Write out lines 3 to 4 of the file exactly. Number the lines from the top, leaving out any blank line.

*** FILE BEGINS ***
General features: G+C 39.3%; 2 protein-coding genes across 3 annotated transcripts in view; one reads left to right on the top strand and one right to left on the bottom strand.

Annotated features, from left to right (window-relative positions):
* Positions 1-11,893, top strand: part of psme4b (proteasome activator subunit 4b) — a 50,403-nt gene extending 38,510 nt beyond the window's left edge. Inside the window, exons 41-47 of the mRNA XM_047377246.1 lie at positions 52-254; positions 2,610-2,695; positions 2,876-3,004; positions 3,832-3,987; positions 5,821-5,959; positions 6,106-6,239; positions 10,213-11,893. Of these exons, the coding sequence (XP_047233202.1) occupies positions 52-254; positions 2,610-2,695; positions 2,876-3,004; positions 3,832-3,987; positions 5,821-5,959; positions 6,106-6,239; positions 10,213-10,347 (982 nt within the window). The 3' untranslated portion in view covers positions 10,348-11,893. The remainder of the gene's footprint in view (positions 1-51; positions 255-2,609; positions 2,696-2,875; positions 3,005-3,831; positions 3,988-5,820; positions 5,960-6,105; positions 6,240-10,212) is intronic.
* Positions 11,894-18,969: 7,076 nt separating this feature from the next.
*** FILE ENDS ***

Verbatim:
* Positions 1-11,893, top strand: part of psme4b (proteasome activator subunit 4b) — a 50,403-nt gene extending 38,510 nt beyond the window's left edge. Inside the window, exons 41-47 of the mRNA XM_047377246.1 lie at positions 52-254; positions 2,610-2,695; positions 2,876-3,004; positions 3,832-3,987; positions 5,821-5,959; positions 6,106-6,239; positions 10,213-11,893. Of these exons, the coding sequence (XP_047233202.1) occupies positions 52-254; positions 2,610-2,695; positions 2,876-3,004; positions 3,832-3,987; positions 5,821-5,959; positions 6,106-6,239; positions 10,213-10,347 (982 nt within the window). The 3' untranslated portion in view covers positions 10,348-11,893. The remainder of the gene's footprint in view (positions 1-51; positions 255-2,609; positions 2,696-2,875; positions 3,005-3,831; positions 3,988-5,820; positions 5,960-6,105; positions 6,240-10,212) is intronic.
* Positions 11,894-18,969: 7,076 nt separating this feature from the next.